Soon Andy was able to use a stationary bike, then progressed to walking on a treadmill. After five or six weeks he was able to get back in the pool, and eventually swim laps. “Just being with teammates and swimming one lap was very motivating,” Andy said. “I started wading, then kicking, then slowly swimming 100 yards, then 200—it was really nice to be back!”
“Andy's cardiac arrest was a surprise to everyone on the Swedish Fish,” said Peter Marcy, a certified personal trainer and Swedish Fish coach at Galter LifeCenter. “He was one of our strongest and most fit athletes. The team immediately sprang into action to lend support where it could. They were constantly visiting him after his surgery and offering support.”
During his rehab Andy had a goal in mind. The state swim meet took place just a few months into his rehabilitation. He wanted to race a short distance at the event. “I swam some 50-yard races and some relays,” Andy said. “While I did not allow myself to swim in the competitive heats, it was great. I felt that I had my body back and was in control again.”
“Andy was a source of inspiration for the team,” said Peter. “Andy's high fitness level became a testament to the power of an active lifestyle. He was not only present at the Illinois Masters state swim, but actually competed in some of the races. It was one of the greatest highlights of our season and has motivated our entire team.”
“Andy worked hard to recover in partnership with the cardiac rehabilitation team,” said Dr. Concepcion. “They should all be recognized for their great efforts and the positive results they’ve achieved with Andy and many others.”
Andy looks forward to competitive swimming and plans to compete in the U.S. masters long course nationals meet in Minneapolis. He will continue training with Galter LifeCenter’s Swedish Fish swim team and compete in next year’s State swim meet to help the team achieve another top three finish. “Growing a bond in your local neighborhood is really rewarding,” Andy said. “I can’t say enough about the doctors, nurses, rehabilitation team and my swim teammates who I have relied on!”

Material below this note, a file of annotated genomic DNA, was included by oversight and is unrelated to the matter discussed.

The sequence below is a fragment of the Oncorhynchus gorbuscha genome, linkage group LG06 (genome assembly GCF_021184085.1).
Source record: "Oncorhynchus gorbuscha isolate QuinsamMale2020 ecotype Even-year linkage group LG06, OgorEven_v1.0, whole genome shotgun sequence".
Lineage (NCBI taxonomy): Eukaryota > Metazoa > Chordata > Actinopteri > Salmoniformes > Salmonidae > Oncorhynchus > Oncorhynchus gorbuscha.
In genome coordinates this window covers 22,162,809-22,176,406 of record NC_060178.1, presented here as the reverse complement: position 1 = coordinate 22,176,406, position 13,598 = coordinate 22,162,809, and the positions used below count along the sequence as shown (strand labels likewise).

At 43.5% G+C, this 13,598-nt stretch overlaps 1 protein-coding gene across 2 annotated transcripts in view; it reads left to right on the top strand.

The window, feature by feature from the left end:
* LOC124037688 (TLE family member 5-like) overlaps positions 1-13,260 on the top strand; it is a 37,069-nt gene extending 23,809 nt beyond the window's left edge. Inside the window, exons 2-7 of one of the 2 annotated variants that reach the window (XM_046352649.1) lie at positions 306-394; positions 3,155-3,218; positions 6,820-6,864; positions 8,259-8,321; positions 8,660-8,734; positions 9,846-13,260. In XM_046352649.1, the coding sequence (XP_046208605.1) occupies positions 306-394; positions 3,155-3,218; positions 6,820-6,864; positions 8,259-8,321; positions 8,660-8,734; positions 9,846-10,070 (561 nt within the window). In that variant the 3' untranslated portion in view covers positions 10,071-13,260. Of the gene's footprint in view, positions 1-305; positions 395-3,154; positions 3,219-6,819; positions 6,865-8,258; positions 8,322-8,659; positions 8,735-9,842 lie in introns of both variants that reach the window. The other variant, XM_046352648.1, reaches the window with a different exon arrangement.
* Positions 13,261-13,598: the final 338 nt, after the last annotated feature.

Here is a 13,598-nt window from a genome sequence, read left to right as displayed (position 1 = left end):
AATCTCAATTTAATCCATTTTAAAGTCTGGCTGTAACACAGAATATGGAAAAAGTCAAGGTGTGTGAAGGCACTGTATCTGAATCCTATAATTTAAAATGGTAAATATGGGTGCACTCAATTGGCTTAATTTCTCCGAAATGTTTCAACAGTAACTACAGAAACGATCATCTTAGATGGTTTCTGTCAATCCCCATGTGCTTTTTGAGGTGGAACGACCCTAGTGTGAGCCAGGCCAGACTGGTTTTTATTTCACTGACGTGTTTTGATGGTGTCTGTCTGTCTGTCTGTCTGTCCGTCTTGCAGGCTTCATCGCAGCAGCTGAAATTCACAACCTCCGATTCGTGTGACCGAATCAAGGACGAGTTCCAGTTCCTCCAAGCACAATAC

During his recovery and rehab, Andy also created artwork that played a critical role in his healing process. He used a wide-range of visual imagery that evolved week-to-week to help him express how he felt as he went through his rehabilitation. View Andy’s artwork>>
Frederman Concepcion, M.D., is a board-certified cardiologist with Swedish Covenant Medical Group and the medical director of Swedish Covenant Hospital’s echocardiography laboratory. His clinical interests include coronary artery disease, echocardiography and preventive cardiology and health maintenance.
Ronald D. Curran, M.D., is a board-certified cardiothoracic surgeon. His clinical interests include ascending/descending aortic replacement, carotid endarterectomy, coronary artery bypass surgery, dialysis access, endovascular AAA repair, general thoracic surgery, minimally invasive thoracic surgery, mitral valve repair and replacement, minimally invasive aortic valve surgery and LE bypass surgery. He has 21 years of experience.
Learn more cardiovascular services at Swedish Covenant Hospital.
By Bill Ligas | Published August 3, 2017